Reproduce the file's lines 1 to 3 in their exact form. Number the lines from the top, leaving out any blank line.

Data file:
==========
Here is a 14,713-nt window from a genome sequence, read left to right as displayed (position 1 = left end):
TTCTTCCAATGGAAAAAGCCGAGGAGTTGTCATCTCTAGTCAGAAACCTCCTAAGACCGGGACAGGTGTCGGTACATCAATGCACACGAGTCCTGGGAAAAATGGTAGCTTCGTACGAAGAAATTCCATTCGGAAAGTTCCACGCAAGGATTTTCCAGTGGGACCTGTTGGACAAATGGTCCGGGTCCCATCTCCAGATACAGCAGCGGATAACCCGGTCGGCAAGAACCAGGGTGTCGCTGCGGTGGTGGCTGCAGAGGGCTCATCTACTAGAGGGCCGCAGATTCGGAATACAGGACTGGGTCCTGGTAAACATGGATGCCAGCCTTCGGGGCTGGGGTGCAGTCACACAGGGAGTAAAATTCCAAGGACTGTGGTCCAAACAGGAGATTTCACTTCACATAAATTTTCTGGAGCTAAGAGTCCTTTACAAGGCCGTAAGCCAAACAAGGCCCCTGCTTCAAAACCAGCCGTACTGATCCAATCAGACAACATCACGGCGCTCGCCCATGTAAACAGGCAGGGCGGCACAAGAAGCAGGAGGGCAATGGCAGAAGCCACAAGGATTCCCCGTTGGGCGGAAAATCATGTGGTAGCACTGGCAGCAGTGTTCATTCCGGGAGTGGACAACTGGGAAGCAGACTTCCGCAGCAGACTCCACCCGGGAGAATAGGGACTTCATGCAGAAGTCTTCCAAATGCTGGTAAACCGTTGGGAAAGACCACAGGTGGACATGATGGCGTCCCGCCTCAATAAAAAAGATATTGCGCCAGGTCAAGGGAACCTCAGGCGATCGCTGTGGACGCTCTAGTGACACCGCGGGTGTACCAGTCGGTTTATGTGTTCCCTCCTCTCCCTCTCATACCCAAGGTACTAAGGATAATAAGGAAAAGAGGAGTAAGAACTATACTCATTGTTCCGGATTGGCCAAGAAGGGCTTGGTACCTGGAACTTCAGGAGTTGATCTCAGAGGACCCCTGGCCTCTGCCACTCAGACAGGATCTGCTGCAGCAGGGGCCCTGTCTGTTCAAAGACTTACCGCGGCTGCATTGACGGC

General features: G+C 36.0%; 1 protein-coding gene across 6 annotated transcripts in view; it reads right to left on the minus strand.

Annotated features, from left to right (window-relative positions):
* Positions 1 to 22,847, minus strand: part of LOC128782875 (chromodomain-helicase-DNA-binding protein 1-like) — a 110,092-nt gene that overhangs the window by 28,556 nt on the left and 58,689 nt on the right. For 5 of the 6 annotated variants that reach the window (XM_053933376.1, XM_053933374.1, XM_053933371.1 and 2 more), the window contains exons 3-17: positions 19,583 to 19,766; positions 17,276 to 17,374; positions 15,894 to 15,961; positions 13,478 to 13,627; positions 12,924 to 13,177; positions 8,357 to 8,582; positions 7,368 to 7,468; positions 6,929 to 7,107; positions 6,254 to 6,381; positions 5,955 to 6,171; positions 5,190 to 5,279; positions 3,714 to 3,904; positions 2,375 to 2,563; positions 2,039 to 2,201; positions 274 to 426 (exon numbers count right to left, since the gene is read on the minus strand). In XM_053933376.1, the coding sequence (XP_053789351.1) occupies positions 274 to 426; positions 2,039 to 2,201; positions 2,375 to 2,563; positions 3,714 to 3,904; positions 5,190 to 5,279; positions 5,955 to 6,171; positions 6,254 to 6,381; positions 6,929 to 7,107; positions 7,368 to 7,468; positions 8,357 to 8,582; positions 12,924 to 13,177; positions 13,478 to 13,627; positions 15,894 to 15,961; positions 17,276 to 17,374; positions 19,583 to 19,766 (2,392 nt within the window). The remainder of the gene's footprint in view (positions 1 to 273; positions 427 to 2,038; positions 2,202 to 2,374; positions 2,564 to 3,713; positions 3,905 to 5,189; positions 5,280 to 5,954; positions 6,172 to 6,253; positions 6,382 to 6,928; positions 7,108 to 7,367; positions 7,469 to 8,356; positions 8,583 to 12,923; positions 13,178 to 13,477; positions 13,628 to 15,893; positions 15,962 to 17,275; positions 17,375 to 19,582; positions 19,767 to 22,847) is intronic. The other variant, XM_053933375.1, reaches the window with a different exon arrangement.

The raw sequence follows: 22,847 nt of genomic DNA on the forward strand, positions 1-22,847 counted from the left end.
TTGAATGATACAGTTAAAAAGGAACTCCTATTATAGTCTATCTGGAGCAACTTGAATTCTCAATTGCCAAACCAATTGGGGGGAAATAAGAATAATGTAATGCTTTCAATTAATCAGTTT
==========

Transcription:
Here is a 14,713-nt window from a genome sequence, read left to right as displayed (position 1 = left end):
TTCTTCCAATGGAAAAAGCCGAGGAGTTGTCATCTCTAGTCAGAAACCTCCTAAGACCGGGACAGGTGTCGGTACATCAATGCACACGAGTCCTGGGAAAAATGGTAGCTTCGTACGAAGAAATTCCATTCGGAAAGTTCCACGCAAGGATTTTCCAGTGGGACCTGTTGGACAAATGGTCCGGGTCCCATCTCCAGATACAGCAGCGGATAACCCGGTCGGCAAGAACCAGGGTGTCGCTGCGGTGGTGGCTGCAGAGGGCTCATCTACTAGAGGGCCGCAGATTCGGAATACAGGACTGGGTCCTGGTAAACATGGATGCCAGCCTTCGGGGCTGGGGTGCAGTCACACAGGGAGTAAAATTCCAAGGACTGTGGTCCAAACAGGAGATTTCACTTCACATAAATTTTCTGGAGCTAAGAGTCCTTTACAAGGCCGTAAGCCAAACAAGGCCCCTGCTTCAAAACCAGCCGTACTGATCCAATCAGACAACATCACGGCGCTCGCCCATGTAAACAGGCAGGGCGGCACAAGAAGCAGGAGGGCAATGGCAGAAGCCACAAGGATTCCCCGTTGGGCGGAAAATCATGTGGTAGCACTGGCAGCAGTGTTCATTCCGGGAGTGGACAACTGGGAAGCAGACTTCCGCAGCAGACTCCACCCGGGAGAATAGGGACTTCATGCAGAAGTCTTCCAAATGCTGGTAAACCGTTGGGAAAGACCACAGGTGGACATGATGGCGTCCCGCCTCAATAAAAAAGATATTGCGCCAGGTCAAGGGAACCTCAGGCGATCGCTGTGGACGCTCTAGTGACACCGCGGGTGTACCAGTCGGTTTATGTGTTCCCTCCTCTCCCTCTCATACCCAAGGTACTAAGGATAATAAGGAAAAGAGGAGTAAGAACTATACTCATTGTTCCGGATTGGCCAAGAAGGGCTTGGTACCTGGAACTTCAGGAGTTGATCTCAGAGGACCCCTGGCCTCTGCCACTCAGACAGGATCTGCTGCAGCAGGGGCCCTGTCTGTTCAAAGACTTACCGCGGCTGCATTGACGGC

General features: G+C 36.0%; 1 protein-coding gene across 6 annotated transcripts in view; it reads right to left on the minus strand.